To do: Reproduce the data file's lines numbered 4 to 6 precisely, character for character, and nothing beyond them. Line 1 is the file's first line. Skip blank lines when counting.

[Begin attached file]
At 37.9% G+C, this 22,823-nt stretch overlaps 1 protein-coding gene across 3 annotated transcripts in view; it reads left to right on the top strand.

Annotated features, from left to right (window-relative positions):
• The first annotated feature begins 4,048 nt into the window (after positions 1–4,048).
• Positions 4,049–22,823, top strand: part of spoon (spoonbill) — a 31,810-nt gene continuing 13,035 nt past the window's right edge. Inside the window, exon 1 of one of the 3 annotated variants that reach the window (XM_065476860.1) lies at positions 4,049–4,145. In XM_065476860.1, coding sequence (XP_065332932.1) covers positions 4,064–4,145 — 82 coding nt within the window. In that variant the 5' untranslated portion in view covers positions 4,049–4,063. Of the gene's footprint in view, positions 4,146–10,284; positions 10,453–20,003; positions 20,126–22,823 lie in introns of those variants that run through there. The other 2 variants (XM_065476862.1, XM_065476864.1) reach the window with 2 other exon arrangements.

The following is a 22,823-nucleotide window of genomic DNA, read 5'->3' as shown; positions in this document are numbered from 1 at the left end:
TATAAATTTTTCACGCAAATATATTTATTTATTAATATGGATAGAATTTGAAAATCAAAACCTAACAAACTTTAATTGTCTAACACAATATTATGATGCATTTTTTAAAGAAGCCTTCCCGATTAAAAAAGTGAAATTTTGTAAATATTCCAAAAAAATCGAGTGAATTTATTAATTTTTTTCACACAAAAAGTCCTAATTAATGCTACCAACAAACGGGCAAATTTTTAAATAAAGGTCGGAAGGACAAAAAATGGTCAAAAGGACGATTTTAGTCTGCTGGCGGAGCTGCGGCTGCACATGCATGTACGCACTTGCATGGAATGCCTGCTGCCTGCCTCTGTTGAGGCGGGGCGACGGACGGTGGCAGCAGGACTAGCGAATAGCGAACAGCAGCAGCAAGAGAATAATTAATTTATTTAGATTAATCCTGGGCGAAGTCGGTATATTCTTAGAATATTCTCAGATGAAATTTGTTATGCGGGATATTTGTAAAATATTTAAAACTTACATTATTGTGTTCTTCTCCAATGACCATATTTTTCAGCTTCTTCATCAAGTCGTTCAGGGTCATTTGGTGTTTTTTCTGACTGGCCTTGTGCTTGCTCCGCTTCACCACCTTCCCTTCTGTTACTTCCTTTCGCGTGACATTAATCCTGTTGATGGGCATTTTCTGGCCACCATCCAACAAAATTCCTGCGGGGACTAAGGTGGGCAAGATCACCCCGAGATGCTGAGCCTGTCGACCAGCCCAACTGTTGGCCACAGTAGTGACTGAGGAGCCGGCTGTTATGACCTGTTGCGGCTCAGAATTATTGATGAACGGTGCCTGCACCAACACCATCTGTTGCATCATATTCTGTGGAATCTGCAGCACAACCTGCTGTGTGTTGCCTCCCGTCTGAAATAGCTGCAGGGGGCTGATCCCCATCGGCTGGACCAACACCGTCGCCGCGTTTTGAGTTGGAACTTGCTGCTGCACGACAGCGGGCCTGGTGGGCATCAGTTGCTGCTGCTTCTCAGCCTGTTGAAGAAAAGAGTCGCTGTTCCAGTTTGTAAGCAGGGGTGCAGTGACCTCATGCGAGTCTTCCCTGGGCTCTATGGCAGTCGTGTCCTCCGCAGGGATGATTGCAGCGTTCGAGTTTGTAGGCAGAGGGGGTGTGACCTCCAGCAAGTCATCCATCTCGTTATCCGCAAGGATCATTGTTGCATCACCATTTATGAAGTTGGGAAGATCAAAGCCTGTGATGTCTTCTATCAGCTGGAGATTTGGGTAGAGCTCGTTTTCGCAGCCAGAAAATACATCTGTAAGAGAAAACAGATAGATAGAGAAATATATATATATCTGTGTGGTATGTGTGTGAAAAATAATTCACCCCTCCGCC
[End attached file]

• Positions 4,049–22,823, top strand: part of spoon (spoonbill) — a 31,810-nt gene continuing 13,035 nt past the window's right edge. Inside the window, exon 1 of one of the 3 annotated variants that reach the window (XM_065476860.1) lies at positions 4,049–4,145. In XM_065476860.1, coding sequence (XP_065332932.1) covers positions 4,064–4,145 — 82 coding nt within the window. In that variant the 5' untranslated portion in view covers positions 4,049–4,063. Of the gene's footprint in view, positions 4,146–10,284; positions 10,453–20,003; positions 20,126–22,823 lie in introns of those variants that run through there. The other 2 variants (XM_065476862.1, XM_065476864.1) reach the window with 2 other exon arrangements.

The following is a 22,823-nucleotide window of genomic DNA, read 5'->3' as shown; positions in this document are numbered from 1 at the left end:
TATAAATTTTTCACGCAAATATATTTATTTATTAATATGGATAGAATTTGAAAATCAAAACCTAACAAACTTTAATTGTCTAACACAATATTATGATGCATTTTTTAAAGAAGCCTTCCCGATTAAAAAAGTGAAATTTTGTAAATATTCCAAAAAAATCGAGTGAATTTATTAATTTTTTTCACACAAAAAGTCCTAATTAATGCTACCAACAAACGGGCAAATTTTTAAATAAAGGTCGGAAGGACAAAAAATGGTCAAAAGGACGATTTTAGTCTGCTGGCGGAGCTGCGGCTGCACATGCATGTACGCACTTGCATGGAATGCCTGCTGCCTGCCTCTGTTGAGGCGGGGCGACGGACGGTGGCAGCAGGACTAGCGAATAGCGAACAGCAGCAGCAAGAGAATAATTAATTTATTTAGATTAATCCTGGGCGAAGTCGGTATATTCTTAGAATATTCTCAGATGAAATTTGTTATGCGGGATATTTGTAAAATATTTAAAACTTACATTATTGTGTTCTTCTCCAATGACCATATTTTTCAGCTTCTTCATCAAGTCGTTCAGGGTCATTTGGTGTTTTTTCTGACTGGCCTTGTGCTTGCTCCGCTTCACCACCTTCCCTTCTGTTACTTCCTTTCGCGTGACATTAATCCTGTTGATGGGCATTTTCTGGCCACCATCCAACAAAATTCCTGCGGGGACTAAGGTGGGCAAGATCACCCCGAGATGCTGAGCCTGTCGACCAGCCCAACTGTTGGCCACAGTAGTGACTGAGGAGCCGGCTGTTATGACCTGTTGCGGCTCAGAATTATTGATGAACGGTGCCTGCACCAACACCATCTGTTGCATCATATTCTGTGGAATCTGCAGCACAACCTGCTGTGTGTTGCCTCCCGTCTGAAATAGCTGCAGGGGGCTGATCCCCATCGGCTGGACCAACACCGTCGCCGCGTTTTGAGTTGGAACTTGCTGCTGCACGACAGCGGGCCTGGTGGGCATCAGTTGCTGCTGCTTCTCAGCCTGTTGAAGAAAAGAGTCGCTGTTCCAGTTTGTAAGCAGGGGTGCAGTGACCTCATGCGAGTCTTCCCTGGGCTCTATGGCAGTCGTGTCCTCCGCAGGGATGATTGCAGCGTTCGAGTTTGTAGGCAGAGGGGGTGTGACCTCCAGCAAGTCATCCATCTCGTTATCCGCAAGGATCATTGTTGCATCACCATTTATGAAGTTGGGAAGATCAAAGCCTGTGATGTCTTCTATCAGCTGGAGATTTGGGTAGAGCTCGTTTTCGCAGCCAGAAAATACATCTGTAAGAGAAAACAGATAGATAGAGAAATATATATATATCTGTGTGGTATGTGTGTGAAAAATAATTCACCCCTCCGCC